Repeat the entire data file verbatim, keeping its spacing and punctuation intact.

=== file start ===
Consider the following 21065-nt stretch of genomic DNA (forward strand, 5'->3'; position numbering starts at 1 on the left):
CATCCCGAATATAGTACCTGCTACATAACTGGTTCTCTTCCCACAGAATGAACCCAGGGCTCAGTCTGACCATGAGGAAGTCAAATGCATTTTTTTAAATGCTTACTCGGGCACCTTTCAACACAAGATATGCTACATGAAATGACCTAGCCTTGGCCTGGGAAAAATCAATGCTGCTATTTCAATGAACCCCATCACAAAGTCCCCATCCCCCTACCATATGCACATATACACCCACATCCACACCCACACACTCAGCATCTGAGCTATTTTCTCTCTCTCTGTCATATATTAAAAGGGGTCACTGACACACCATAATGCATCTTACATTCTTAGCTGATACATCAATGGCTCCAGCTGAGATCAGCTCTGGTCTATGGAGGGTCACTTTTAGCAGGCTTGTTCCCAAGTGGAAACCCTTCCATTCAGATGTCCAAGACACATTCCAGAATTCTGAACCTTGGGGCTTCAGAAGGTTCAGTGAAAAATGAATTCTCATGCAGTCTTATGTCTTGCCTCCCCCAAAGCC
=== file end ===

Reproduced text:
Consider the following 21065-nt stretch of genomic DNA (forward strand, 5'->3'; position numbering starts at 1 on the left):
CATCCCGAATATAGTACCTGCTACATAACTGGTTCTCTTCCCACAGAATGAACCCAGGGCTCAGTCTGACCATGAGGAAGTCAAATGCATTTTTTTAAATGCTTACTCGGGCACCTTTCAACACAAGATATGCTACATGAAATGACCTAGCCTTGGCCTGGGAAAAATCAATGCTGCTATTTCAATGAACCCCATCACAAAGTCCCCATCCCCCTACCATATGCACATATACACCCACATCCACACCCACACACTCAGCATCTGAGCTATTTTCTCTCTCTCTGTCATATATTAAAAGGGGTCACTGACACACCATAATGCATCTTACATTCTTAGCTGATACATCAATGGCTCCAGCTGAGATCAGCTCTGGTCTATGGAGGGTCACTTTTAGCAGGCTTGTTCCCAAGTGGAAACCCTTCCATTCAGATGTCCAAGACACATTCCAGAATTCTGAACCTTGGGGCTTCAGAAGGTTCAGTGAAAAATGAATTCTCATGCAGTCTTATGTCTTGCCTCCCCCAAAGCC